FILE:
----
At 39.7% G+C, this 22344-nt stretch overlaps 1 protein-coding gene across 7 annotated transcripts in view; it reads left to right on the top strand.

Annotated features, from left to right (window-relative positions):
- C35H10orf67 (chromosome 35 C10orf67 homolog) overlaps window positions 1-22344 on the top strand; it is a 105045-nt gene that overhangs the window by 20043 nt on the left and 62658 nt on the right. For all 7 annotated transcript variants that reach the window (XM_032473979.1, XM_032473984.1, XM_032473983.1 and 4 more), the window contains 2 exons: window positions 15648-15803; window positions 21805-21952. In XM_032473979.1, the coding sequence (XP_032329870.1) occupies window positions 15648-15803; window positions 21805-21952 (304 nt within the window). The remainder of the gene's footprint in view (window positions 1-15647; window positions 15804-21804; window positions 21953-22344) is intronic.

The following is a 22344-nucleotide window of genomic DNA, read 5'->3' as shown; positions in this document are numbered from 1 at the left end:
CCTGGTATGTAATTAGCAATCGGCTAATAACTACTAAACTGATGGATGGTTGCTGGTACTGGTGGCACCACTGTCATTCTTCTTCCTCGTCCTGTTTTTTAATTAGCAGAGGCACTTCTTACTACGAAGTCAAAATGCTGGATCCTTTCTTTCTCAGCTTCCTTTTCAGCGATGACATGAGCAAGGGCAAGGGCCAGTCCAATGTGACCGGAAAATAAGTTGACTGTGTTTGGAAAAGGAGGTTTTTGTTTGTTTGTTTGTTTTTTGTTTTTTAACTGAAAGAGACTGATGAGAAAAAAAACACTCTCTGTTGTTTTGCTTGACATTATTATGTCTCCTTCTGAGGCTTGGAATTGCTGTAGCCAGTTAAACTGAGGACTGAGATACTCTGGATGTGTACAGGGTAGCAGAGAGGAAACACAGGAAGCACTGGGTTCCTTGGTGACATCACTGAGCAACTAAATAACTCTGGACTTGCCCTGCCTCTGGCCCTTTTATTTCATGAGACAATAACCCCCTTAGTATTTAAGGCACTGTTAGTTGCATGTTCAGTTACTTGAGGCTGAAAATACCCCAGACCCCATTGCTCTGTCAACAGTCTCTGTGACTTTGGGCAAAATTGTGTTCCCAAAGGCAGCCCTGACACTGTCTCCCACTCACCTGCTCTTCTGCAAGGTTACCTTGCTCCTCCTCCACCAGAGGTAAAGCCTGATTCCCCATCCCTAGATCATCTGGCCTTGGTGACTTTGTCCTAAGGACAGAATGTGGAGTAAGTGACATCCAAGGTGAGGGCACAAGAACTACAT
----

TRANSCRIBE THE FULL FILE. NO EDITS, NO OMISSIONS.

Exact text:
At 39.7% G+C, this 22344-nt stretch overlaps 1 protein-coding gene across 7 annotated transcripts in view; it reads left to right on the top strand.

Annotated features, from left to right (window-relative positions):
- C35H10orf67 (chromosome 35 C10orf67 homolog) overlaps window positions 1-22344 on the top strand; it is a 105045-nt gene that overhangs the window by 20043 nt on the left and 62658 nt on the right. For all 7 annotated transcript variants that reach the window (XM_032473979.1, XM_032473984.1, XM_032473983.1 and 4 more), the window contains 2 exons: window positions 15648-15803; window positions 21805-21952. In XM_032473979.1, the coding sequence (XP_032329870.1) occupies window positions 15648-15803; window positions 21805-21952 (304 nt within the window). The remainder of the gene's footprint in view (window positions 1-15647; window positions 15804-21804; window positions 21953-22344) is intronic.

The following is a 22344-nucleotide window of genomic DNA, read 5'->3' as shown; positions in this document are numbered from 1 at the left end:
CCTGGTATGTAATTAGCAATCGGCTAATAACTACTAAACTGATGGATGGTTGCTGGTACTGGTGGCACCACTGTCATTCTTCTTCCTCGTCCTGTTTTTTAATTAGCAGAGGCACTTCTTACTACGAAGTCAAAATGCTGGATCCTTTCTTTCTCAGCTTCCTTTTCAGCGATGACATGAGCAAGGGCAAGGGCCAGTCCAATGTGACCGGAAAATAAGTTGACTGTGTTTGGAAAAGGAGGTTTTTGTTTGTTTGTTTGTTTTTTGTTTTTTAACTGAAAGAGACTGATGAGAAAAAAAACACTCTCTGTTGTTTTGCTTGACATTATTATGTCTCCTTCTGAGGCTTGGAATTGCTGTAGCCAGTTAAACTGAGGACTGAGATACTCTGGATGTGTACAGGGTAGCAGAGAGGAAACACAGGAAGCACTGGGTTCCTTGGTGACATCACTGAGCAACTAAATAACTCTGGACTTGCCCTGCCTCTGGCCCTTTTATTTCATGAGACAATAACCCCCTTAGTATTTAAGGCACTGTTAGTTGCATGTTCAGTTACTTGAGGCTGAAAATACCCCAGACCCCATTGCTCTGTCAACAGTCTCTGTGACTTTGGGCAAAATTGTGTTCCCAAAGGCAGCCCTGACACTGTCTCCCACTCACCTGCTCTTCTGCAAGGTTACCTTGCTCCTCCTCCACCAGAGGTAAAGCCTGATTCCCCATCCCTAGATCATCTGGCCTTGGTGACTTTGTCCTAAGGACAGAATGTGGAGTAAGTGACATCCAAGGTGAGGGCACAAGAACTACAT